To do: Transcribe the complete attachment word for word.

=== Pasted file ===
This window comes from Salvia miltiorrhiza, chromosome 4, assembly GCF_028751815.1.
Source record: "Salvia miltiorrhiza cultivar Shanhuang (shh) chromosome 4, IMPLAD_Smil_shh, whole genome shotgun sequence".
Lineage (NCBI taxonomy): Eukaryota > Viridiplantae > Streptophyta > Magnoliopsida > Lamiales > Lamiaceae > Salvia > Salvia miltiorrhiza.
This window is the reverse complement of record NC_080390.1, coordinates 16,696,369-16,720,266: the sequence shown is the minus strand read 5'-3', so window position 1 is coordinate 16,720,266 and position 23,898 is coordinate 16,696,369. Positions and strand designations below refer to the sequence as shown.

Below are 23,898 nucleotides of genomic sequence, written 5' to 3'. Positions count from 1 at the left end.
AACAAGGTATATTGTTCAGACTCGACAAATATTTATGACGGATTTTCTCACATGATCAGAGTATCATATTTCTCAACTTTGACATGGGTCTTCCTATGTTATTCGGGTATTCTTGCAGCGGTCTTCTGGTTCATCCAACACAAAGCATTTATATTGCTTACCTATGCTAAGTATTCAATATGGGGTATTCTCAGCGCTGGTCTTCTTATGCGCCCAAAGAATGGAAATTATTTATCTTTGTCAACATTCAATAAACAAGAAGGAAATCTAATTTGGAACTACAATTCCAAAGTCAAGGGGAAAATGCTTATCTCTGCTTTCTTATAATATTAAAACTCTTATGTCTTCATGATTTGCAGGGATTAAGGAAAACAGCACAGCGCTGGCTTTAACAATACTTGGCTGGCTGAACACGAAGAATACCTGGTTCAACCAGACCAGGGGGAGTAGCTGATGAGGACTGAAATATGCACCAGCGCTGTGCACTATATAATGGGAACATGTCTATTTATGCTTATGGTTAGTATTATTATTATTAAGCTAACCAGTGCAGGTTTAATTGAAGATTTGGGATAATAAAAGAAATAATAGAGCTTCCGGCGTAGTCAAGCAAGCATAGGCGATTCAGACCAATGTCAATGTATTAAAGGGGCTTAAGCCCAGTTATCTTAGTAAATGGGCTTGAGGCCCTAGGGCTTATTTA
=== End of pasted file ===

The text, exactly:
This window comes from Salvia miltiorrhiza, chromosome 4, assembly GCF_028751815.1.
Source record: "Salvia miltiorrhiza cultivar Shanhuang (shh) chromosome 4, IMPLAD_Smil_shh, whole genome shotgun sequence".
Lineage (NCBI taxonomy): Eukaryota > Viridiplantae > Streptophyta > Magnoliopsida > Lamiales > Lamiaceae > Salvia > Salvia miltiorrhiza.
This window is the reverse complement of record NC_080390.1, coordinates 16,696,369-16,720,266: the sequence shown is the minus strand read 5'-3', so window position 1 is coordinate 16,720,266 and position 23,898 is coordinate 16,696,369. Positions and strand designations below refer to the sequence as shown.

Below are 23,898 nucleotides of genomic sequence, written 5' to 3'. Positions count from 1 at the left end.
AACAAGGTATATTGTTCAGACTCGACAAATATTTATGACGGATTTTCTCACATGATCAGAGTATCATATTTCTCAACTTTGACATGGGTCTTCCTATGTTATTCGGGTATTCTTGCAGCGGTCTTCTGGTTCATCCAACACAAAGCATTTATATTGCTTACCTATGCTAAGTATTCAATATGGGGTATTCTCAGCGCTGGTCTTCTTATGCGCCCAAAGAATGGAAATTATTTATCTTTGTCAACATTCAATAAACAAGAAGGAAATCTAATTTGGAACTACAATTCCAAAGTCAAGGGGAAAATGCTTATCTCTGCTTTCTTATAATATTAAAACTCTTATGTCTTCATGATTTGCAGGGATTAAGGAAAACAGCACAGCGCTGGCTTTAACAATACTTGGCTGGCTGAACACGAAGAATACCTGGTTCAACCAGACCAGGGGGAGTAGCTGATGAGGACTGAAATATGCACCAGCGCTGTGCACTATATAATGGGAACATGTCTATTTATGCTTATGGTTAGTATTATTATTATTAAGCTAACCAGTGCAGGTTTAATTGAAGATTTGGGATAATAAAAGAAATAATAGAGCTTCCGGCGTAGTCAAGCAAGCATAGGCGATTCAGACCAATGTCAATGTATTAAAGGGGCTTAAGCCCAGTTATCTTAGTAAATGGGCTTGAGGCCCTAGGGCTTATTTA